When its three-year appointment expires this September, Brazil hopes to be elected to another term on the United Nations Human Rights Council (HRC). Damares Alves, the minister of women, family and human rights, opened the campaign last month, assuring the Council that Brazil’s new administration is fully committed to engaging with the global network of human rights agencies.
But it remains to be seen whether the new administration will engage constructively. Not all of the governments serving staggered terms on the 47-member council always do, and some are grave rights violators at home. Current members include the Philippines, where President Rodrigo Duterte’s “war on drugs” has led to the deaths of up to 27,000 people, and Bahrain, where the government routinely retaliates against people who raise concerns about government abuses. When it comes to addressing dire human rights situations, even such big, democratically elected governments as India and South Africa sometimes hide behind a rhetoric of non-intervention.
Yet the Council, established in 2006, has increasingly called out grave abuses, exposed violators, and demanded change. Its mandate includes passing country-specific resolutions to denounce gross rights violations. It deploys a growing number of experts to monitor and report on abuses. Through the universal periodic review process, it brings scrutiny to the human rights record of every country, on a regular four-year cycle. It has created commissions of inquiry and other mechanisms to address unfolding crises in countries like Burundi, South Sudan, Yemen and Myanmar.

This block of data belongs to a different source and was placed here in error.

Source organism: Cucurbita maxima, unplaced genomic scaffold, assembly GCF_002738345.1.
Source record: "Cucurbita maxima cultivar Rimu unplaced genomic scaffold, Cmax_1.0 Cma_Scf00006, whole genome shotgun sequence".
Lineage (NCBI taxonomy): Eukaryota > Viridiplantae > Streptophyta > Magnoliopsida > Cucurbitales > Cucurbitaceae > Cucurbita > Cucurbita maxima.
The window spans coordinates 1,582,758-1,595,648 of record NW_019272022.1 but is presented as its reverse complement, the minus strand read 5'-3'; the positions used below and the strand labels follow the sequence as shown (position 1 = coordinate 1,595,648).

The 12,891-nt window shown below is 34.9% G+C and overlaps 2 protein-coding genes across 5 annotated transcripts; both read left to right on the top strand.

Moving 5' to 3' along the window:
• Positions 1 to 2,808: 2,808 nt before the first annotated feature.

To demonstrate a capacity to lead, Brazil needs to weigh in constructively on a number of Council issues. In the current session of the Council, Saudi Arabia’s infringements of women’s rights will be under the microscope. In Nicaragua, a report by the Council last year cited human rights violations in the repression of protests and suggested an international inquiry. Regarding China, which subjects the Uyghurs, a Turkic Muslim population of 13 million, to mass surveillance and collective punishment, Brazil has a chance to uphold its touted values of religious freedom. And in Palestine, the Council needs to keep up the pressure against the illegal Israeli occupation and settlements.
Distressingly, President Jair Bolsonaro has reformulated the Foreign Affairs Ministry’s Secretariats, submitting human rights issues to a new secretariat of “national sovereignty and citizenship”, which will be in charge of reviewing all resolutions to be voted at the Human Rights Council. How Brazil votes at the current Council session will reveal whether the universality of human rights remains central to its foreign policy.
At home, too, he has demonstrated a dangerous disregard for rights. In the two-plus months since his inauguration, he has already proposed an “anti-crime” bill that could spur unjustified killings by police, and attacked the independence of nongovernmental groups, announcing that he will “supervise” and “monitor” their activities. If President Bolsonaro wants Brazil to stay on the most important human rights body of the UN system, he also needs to accept the heightened scrutiny that the seat brings with it. At the council, his government will be expected to demonstrate respect for the values the body was created to uphold.